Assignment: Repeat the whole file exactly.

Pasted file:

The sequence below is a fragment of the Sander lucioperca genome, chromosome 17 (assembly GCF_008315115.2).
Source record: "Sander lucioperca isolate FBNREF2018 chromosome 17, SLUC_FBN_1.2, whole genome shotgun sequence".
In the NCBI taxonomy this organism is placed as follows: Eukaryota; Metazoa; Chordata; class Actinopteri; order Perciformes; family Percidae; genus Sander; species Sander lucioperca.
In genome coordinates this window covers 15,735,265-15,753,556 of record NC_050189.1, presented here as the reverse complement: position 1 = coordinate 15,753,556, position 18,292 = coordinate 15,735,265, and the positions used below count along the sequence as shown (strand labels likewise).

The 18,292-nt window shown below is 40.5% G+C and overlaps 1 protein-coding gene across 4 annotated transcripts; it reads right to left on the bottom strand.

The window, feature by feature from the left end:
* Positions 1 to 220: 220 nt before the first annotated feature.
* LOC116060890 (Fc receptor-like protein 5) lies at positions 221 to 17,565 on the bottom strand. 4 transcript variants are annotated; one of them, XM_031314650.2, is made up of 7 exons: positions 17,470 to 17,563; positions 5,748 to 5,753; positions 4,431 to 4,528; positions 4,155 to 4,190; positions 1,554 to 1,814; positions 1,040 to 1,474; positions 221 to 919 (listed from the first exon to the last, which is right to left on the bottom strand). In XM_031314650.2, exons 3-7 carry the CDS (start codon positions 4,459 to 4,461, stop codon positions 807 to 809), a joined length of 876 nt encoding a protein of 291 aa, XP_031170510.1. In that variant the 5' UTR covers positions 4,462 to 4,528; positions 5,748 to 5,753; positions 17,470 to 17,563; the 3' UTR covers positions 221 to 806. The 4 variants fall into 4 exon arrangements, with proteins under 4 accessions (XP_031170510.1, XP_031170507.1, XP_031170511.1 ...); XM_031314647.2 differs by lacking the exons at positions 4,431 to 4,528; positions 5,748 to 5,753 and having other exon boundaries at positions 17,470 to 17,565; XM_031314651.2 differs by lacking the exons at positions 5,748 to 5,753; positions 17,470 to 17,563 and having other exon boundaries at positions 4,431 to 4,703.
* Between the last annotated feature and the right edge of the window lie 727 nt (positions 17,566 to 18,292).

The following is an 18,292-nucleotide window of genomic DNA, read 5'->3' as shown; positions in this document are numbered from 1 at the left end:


The sequence below is a fragment of the Sander lucioperca genome, chromosome 17 (assembly GCF_008315115.2).
Source record: "Sander lucioperca isolate FBNREF2018 chromosome 17, SLUC_FBN_1.2, whole genome shotgun sequence".
In the NCBI taxonomy this organism is placed as follows: Eukaryota; Metazoa; Chordata; class Actinopteri; order Perciformes; family Percidae; genus Sander; species Sander lucioperca.
In genome coordinates this window covers 15,735,265-15,753,556 of record NC_050189.1, presented here as the reverse complement: position 1 = coordinate 15,753,556, position 18,292 = coordinate 15,735,265, and the positions used below count along the sequence as shown (strand labels likewise).

The 18,292-nt window shown below is 40.5% G+C and overlaps 1 protein-coding gene across 4 annotated transcripts; it reads right to left on the bottom strand.

The window, feature by feature from the left end:
* Positions 1 to 220: 220 nt before the first annotated feature.
* LOC116060890 (Fc receptor-like protein 5) lies at positions 221 to 17,565 on the bottom strand. 4 transcript variants are annotated; one of them, XM_031314650.2, is made up of 7 exons: positions 17,470 to 17,563; positions 5,748 to 5,753; positions 4,431 to 4,528; positions 4,155 to 4,190; positions 1,554 to 1,814; positions 1,040 to 1,474; positions 221 to 919 (listed from the first exon to the last, which is right to left on the bottom strand). In XM_031314650.2, exons 3-7 carry the CDS (start codon positions 4,459 to 4,461, stop codon positions 807 to 809), a joined length of 876 nt encoding a protein of 291 aa, XP_031170510.1. In that variant the 5' UTR covers positions 4,462 to 4,528; positions 5,748 to 5,753; positions 17,470 to 17,563; the 3' UTR covers positions 221 to 806. The 4 variants fall into 4 exon arrangements, with proteins under 4 accessions (XP_031170510.1, XP_031170507.1, XP_031170511.1 ...); XM_031314647.2 differs by lacking the exons at positions 4,431 to 4,528; positions 5,748 to 5,753 and having other exon boundaries at positions 17,470 to 17,565; XM_031314651.2 differs by lacking the exons at positions 5,748 to 5,753; positions 17,470 to 17,563 and having other exon boundaries at positions 4,431 to 4,703.
* Between the last annotated feature and the right edge of the window lie 727 nt (positions 17,566 to 18,292).

The following is an 18,292-nucleotide window of genomic DNA, read 5'->3' as shown; positions in this document are numbered from 1 at the left end: